Other new additions are a little more hit-or-miss. Blanchett’s not given that much to do aside from snarl a few diva-esque threats towards our heroes, and many of Hela’s scenes are made up of her crappy CGI stunt double fighting lots of anonymous soldiers in the courts of Asgard. Sure, we get that she’s super powerful early on and that she’ll fuck a god up if she needs to, but she’s never given that extra spark, and her motivations are silly, especially in comparison to Thor’s over the last few films (I’m talking around a spoiler or two here, but if you think of the first Thor film and his arc, it’s basically the same except that it’s a woman seeking something and that’s bad, I guess). It doesn’t help that she’s paired with Karl Urban’s Skurge the Executioner, whose role isn’t much more than an egregious homage to the terrific Walt Simonson comics he came from and isn’t deserving of the heaps of screen time that he gets. Why spend another minute with him when you can spend a few more with Jeff Goldblum? This is a question I often ask myself about most things, and Ragnarok perhaps poses it the best. Playing the hedonistic immortal being the Grandmaster, Goldblum’s just allowed to be totally sleazy and corny in an utterly delightful way and, aside perhaps from the character that Waititi himself plays (Korg, a dense — literally! — man made of rock), he’s the biggest indicator of the changes that have come to the franchise. Hell, could you imagine a character in either of the two prior movies crack a joke about how “Asgard” sounds a lot like “ass guard?” I think not. He is unquestionably the MVP of the film, and it’s utterly joyous to see him in a role like this.

Waititi’s total comfort with his ensemble is easy to see, but when it comes to the action required for a big-budget movie, one might expect that comfort level to dip significantly. This is a dude, after all, who made micro-budget movies that hit streaming services quickly with indie-head comedy stars, and now he’s in charge of a $200 million film from one of the world’s biggest franchises and one of its biggest entertainment companies. And I’m pleased to say that he handles it quite well, and by Marvel standards it probably has the best action of any given film since the first Avengers or Winter Soldier.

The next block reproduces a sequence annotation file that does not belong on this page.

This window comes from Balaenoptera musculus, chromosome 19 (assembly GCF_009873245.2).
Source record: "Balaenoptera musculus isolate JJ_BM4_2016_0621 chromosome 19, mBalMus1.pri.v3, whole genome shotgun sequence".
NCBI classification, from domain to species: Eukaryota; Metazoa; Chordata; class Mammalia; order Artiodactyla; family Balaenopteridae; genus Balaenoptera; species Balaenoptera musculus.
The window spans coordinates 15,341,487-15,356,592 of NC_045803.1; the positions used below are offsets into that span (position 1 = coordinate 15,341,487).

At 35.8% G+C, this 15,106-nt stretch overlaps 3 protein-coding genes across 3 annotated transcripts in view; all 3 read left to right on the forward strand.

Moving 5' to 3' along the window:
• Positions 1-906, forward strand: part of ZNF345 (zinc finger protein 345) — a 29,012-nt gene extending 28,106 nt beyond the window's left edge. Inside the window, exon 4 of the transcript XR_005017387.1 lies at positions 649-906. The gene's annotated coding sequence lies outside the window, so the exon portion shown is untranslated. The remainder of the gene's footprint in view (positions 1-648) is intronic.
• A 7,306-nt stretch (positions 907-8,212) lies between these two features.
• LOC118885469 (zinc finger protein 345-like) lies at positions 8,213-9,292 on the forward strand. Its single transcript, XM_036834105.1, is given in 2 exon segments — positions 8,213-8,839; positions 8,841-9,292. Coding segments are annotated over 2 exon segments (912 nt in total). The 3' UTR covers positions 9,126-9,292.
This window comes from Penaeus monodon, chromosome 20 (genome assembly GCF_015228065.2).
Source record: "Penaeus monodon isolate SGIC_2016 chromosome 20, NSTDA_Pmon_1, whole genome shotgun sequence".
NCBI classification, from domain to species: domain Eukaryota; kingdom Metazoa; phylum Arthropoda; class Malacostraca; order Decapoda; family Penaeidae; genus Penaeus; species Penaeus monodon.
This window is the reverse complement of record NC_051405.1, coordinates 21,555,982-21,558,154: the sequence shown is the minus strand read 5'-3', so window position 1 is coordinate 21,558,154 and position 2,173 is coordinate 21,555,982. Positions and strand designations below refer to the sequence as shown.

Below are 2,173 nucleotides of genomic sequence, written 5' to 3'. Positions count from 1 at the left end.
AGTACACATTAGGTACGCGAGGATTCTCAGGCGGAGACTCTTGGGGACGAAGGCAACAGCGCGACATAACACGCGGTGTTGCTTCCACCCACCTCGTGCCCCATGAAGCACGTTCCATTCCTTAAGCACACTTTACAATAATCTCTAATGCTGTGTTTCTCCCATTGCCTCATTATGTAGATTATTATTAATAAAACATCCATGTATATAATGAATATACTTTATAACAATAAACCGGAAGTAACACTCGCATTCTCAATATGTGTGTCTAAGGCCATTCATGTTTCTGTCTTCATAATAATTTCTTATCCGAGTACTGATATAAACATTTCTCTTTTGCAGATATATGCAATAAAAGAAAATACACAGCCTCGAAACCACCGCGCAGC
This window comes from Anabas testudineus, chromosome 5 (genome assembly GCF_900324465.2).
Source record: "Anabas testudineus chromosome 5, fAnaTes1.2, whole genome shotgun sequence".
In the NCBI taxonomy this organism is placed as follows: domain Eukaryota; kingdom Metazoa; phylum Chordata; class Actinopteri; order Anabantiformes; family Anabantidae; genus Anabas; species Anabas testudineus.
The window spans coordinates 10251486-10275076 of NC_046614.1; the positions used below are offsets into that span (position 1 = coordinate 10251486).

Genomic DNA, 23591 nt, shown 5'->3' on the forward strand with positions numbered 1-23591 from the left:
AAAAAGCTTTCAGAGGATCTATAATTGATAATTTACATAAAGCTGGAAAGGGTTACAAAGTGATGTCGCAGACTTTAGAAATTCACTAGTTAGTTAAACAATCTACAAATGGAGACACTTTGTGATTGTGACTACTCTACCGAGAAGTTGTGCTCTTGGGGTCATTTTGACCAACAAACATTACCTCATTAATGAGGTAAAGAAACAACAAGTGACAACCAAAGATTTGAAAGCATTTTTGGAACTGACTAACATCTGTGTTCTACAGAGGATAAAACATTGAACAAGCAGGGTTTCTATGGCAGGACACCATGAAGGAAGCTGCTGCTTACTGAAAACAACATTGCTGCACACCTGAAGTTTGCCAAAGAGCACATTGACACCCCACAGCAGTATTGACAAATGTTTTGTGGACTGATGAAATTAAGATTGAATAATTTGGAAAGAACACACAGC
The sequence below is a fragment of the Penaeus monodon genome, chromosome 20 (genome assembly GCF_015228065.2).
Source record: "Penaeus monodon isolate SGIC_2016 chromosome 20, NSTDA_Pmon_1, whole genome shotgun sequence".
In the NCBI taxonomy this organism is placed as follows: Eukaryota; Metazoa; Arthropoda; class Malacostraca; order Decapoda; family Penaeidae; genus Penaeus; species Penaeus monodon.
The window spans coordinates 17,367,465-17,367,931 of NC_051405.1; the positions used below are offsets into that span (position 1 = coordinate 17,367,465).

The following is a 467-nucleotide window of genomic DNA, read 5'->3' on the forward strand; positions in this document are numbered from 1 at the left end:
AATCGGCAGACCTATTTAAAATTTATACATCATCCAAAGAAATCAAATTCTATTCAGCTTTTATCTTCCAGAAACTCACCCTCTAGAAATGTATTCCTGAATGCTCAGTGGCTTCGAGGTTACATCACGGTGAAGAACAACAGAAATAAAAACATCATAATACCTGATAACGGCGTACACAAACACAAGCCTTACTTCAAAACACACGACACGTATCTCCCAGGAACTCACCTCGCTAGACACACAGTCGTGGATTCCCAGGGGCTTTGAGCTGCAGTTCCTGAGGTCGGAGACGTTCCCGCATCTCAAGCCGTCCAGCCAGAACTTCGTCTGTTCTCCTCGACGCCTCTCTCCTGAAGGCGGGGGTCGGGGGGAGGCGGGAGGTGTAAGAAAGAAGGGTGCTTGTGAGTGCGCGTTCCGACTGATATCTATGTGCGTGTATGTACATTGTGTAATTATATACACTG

The Hulk/Thor showdown that’s been the spotlight of pretty much every trailer released for Ragnarok doesn’t disappoint — it’s got a pretty incredible blend of humor and PG-13 brutality, and it’s definitely a lot of fun to watch the size difference between the two play out at large. However, Waititi saves his personal best for the final sequence between Thor and his gang and a large army of the undead and a giant fucking wolf on the rainbow bridge that connects Asgard with the rest of the universe, and there’s some slow-mo joy to be had, especially with the little touches that Waititi throws in there- the fireworks exploding behind Valkyrie as she enters the fray, for one. It may be the one of the most competent traditional ensemble action scenes Marvel’s put out over the last few years, and it’s a great harbinger for things to come for Waititi.

I feel like I’ve understated to you just exactly how funny this movie is out of fear of spoiling all the best laughs for you, but if you need another critic’s word for it, here you go: It may be the funniest Marvel movie ever released. Hemsworth honestly may be the funniest Chris (remember a billion years ago when that as a thing?), and he gives Pratt a run for a money here. He’s just so damn charming in a meat-headed way that he can sell all of the slapstick required to properly embarrass himself without looking like he’s been demeaned. Also, Waititi’s breadth of humor here is incredible as well — he throws out one of the best one-liners I’ve ever heard, seemingly ripped from the missing pages of the Dad Joke Bible and then transitions to some raunchy humor and then quickly back around for a gross-out gag that’ll make the kids squirm. That’s Thor: Ragnarok’s greatest success: It has something entertaining for everyone within its two hours and 10 minutes and yet it never panders. It makes Thor, well, mighty, for the first time on-screen.

Follow Nick Johnston on Twitter @onlysaysficus. Still courtesy of MoviestillsDB.